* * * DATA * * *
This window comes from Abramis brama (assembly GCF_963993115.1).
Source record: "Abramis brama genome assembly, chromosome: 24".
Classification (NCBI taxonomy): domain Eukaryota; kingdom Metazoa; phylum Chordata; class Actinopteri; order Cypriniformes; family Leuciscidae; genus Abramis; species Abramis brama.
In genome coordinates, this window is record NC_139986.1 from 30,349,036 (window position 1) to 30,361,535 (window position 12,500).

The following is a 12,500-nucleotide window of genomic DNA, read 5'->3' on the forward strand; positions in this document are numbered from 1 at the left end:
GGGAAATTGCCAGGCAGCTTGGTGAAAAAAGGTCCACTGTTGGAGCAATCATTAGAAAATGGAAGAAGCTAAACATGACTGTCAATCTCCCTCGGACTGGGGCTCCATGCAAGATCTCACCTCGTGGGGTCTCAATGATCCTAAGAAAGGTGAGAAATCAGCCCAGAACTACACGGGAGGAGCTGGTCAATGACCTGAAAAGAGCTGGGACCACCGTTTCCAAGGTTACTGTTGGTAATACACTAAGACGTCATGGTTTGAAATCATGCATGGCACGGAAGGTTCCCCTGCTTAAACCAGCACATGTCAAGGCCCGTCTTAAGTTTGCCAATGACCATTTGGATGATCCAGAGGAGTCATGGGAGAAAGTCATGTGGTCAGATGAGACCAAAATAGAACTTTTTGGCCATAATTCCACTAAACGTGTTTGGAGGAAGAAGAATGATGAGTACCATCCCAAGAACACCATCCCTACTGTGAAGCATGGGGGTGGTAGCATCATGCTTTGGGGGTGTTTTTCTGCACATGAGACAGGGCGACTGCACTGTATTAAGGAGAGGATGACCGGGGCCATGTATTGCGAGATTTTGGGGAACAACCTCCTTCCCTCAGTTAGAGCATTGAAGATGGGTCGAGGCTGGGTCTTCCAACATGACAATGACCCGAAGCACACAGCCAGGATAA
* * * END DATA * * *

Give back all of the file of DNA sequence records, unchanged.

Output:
This window comes from Abramis brama (assembly GCF_963993115.1).
Source record: "Abramis brama genome assembly, chromosome: 24".
Classification (NCBI taxonomy): domain Eukaryota; kingdom Metazoa; phylum Chordata; class Actinopteri; order Cypriniformes; family Leuciscidae; genus Abramis; species Abramis brama.
In genome coordinates, this window is record NC_139986.1 from 30,349,036 (window position 1) to 30,361,535 (window position 12,500).

The following is a 12,500-nucleotide window of genomic DNA, read 5'->3' on the forward strand; positions in this document are numbered from 1 at the left end:
GGGAAATTGCCAGGCAGCTTGGTGAAAAAAGGTCCACTGTTGGAGCAATCATTAGAAAATGGAAGAAGCTAAACATGACTGTCAATCTCCCTCGGACTGGGGCTCCATGCAAGATCTCACCTCGTGGGGTCTCAATGATCCTAAGAAAGGTGAGAAATCAGCCCAGAACTACACGGGAGGAGCTGGTCAATGACCTGAAAAGAGCTGGGACCACCGTTTCCAAGGTTACTGTTGGTAATACACTAAGACGTCATGGTTTGAAATCATGCATGGCACGGAAGGTTCCCCTGCTTAAACCAGCACATGTCAAGGCCCGTCTTAAGTTTGCCAATGACCATTTGGATGATCCAGAGGAGTCATGGGAGAAAGTCATGTGGTCAGATGAGACCAAAATAGAACTTTTTGGCCATAATTCCACTAAACGTGTTTGGAGGAAGAAGAATGATGAGTACCATCCCAAGAACACCATCCCTACTGTGAAGCATGGGGGTGGTAGCATCATGCTTTGGGGGTGTTTTTCTGCACATGAGACAGGGCGACTGCACTGTATTAAGGAGAGGATGACCGGGGCCATGTATTGCGAGATTTTGGGGAACAACCTCCTTCCCTCAGTTAGAGCATTGAAGATGGGTCGAGGCTGGGTCTTCCAACATGACAATGACCCGAAGCACACAGCCAGGATAA